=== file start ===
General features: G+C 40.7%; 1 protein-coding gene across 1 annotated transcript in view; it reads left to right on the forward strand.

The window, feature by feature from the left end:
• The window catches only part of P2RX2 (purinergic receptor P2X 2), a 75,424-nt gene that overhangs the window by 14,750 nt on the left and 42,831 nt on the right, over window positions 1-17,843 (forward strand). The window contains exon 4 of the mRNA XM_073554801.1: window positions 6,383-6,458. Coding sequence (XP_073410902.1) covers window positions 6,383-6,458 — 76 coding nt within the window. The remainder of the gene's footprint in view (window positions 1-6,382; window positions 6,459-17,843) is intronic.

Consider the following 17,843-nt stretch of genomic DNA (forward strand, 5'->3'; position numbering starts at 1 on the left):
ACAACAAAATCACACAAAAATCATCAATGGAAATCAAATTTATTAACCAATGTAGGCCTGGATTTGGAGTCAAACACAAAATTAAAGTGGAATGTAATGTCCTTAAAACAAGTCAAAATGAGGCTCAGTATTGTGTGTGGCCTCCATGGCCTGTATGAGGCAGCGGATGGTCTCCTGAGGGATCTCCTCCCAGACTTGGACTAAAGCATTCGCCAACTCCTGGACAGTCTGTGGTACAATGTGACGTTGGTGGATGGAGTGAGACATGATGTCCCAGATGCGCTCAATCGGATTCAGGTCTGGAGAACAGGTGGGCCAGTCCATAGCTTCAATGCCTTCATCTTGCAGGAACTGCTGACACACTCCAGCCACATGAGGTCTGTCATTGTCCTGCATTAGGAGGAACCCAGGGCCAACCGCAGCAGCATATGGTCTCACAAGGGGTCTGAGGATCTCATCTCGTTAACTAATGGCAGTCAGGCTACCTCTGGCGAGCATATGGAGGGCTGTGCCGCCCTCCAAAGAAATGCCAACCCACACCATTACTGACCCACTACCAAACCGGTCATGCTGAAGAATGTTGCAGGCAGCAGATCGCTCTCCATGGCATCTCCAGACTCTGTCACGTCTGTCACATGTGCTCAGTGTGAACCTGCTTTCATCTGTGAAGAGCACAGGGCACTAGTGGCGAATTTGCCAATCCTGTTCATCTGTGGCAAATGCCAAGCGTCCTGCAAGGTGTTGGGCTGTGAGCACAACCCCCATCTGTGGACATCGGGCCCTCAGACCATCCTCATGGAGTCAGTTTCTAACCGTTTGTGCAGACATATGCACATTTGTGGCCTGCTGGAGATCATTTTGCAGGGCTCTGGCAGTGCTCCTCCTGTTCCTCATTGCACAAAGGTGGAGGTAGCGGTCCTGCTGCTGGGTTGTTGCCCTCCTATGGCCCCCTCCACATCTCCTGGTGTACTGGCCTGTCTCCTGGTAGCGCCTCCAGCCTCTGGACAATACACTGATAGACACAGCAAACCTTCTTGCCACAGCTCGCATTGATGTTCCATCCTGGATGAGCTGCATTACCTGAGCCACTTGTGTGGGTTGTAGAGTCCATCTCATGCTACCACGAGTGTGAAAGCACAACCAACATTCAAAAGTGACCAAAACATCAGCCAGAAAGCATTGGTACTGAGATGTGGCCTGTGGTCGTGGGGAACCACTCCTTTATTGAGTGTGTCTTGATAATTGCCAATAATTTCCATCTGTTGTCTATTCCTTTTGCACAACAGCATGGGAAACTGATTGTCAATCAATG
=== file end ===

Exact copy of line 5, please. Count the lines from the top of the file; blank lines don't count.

ACAACAAAATCACACAAAAATCATCAATGGAAATCAAATTTATTAACCAATGTAGGCCTGGATTTGGAGTCAAACACAAAATTAAAGTGGAATGTAATGTCCTTAAAACAAGTCAAAATGAGGCTCAGTATTGTGTGTGGCCTCCATGGCCTGTATGAGGCAGCGGATGGTCTCCTGAGGGATCTCCTCCCAGACTTGGACTAAAGCATTCGCCAACTCCTGGACAGTCTGTGGTACAATGTGACGTTGGTGGATGGAGTGAGACATGATGTCCCAGATGCGCTCAATCGGATTCAGGTCTGGAGAACAGGTGGGCCAGTCCATAGCTTCAATGCCTTCATCTTGCAGGAACTGCTGACACACTCCAGCCACATGAGGTCTGTCATTGTCCTGCATTAGGAGGAACCCAGGGCCAACCGCAGCAGCATATGGTCTCACAAGGGGTCTGAGGATCTCATCTCGTTAACTAATGGCAGTCAGGCTACCTCTGGCGAGCATATGGAGGGCTGTGCCGCCCTCCAAAGAAATGCCAACCCACACCATTACTGACCCACTACCAAACCGGTCATGCTGAAGAATGTTGCAGGCAGCAGATCGCTCTCCATGGCATCTCCAGACTCTGTCACGTCTGTCACATGTGCTCAGTGTGAACCTGCTTTCATCTGTGAAGAGCACAGGGCACTAGTGGCGAATTTGCCAATCCTGTTCATCTGTGGCAAATGCCAAGCGTCCTGCAAGGTGTTGGGCTGTGAGCACAACCCCCATCTGTGGACATCGGGCCCTCAGACCATCCTCATGGAGTCAGTTTCTAACCGTTTGTGCAGACATATGCACATTTGTGGCCTGCTGGAGATCATTTTGCAGGGCTCTGGCAGTGCTCCTCCTGTTCCTCATTGCACAAAGGTGGAGGTAGCGGTCCTGCTGCTGGGTTGTTGCCCTCCTATGGCCCCCTCCACATCTCCTGGTGTACTGGCCTGTCTCCTGGTAGCGCCTCCAGCCTCTGGACAATACACTGATAGACACAGCAAACCTTCTTGCCACAGCTCGCATTGATGTTCCATCCTGGATGAGCTGCATTACCTGAGCCACTTGTGTGGGTTGTAGAGTCCATCTCATGCTACCACGAGTGTGAAAGCACAACCAACATTCAAAAGTGACCAAAACATCAGCCAGAAAGCATTGGTACTGAGATGTGGCCTGTGGTCGTGGGGAACCACTCCTTTATTGAGTGTGTCTTGATAATTGCCAATAATTTCCATCTGTTGTCTATTCCTTTTGCACAACAGCATGGGAAACTGATTGTCAATCAATG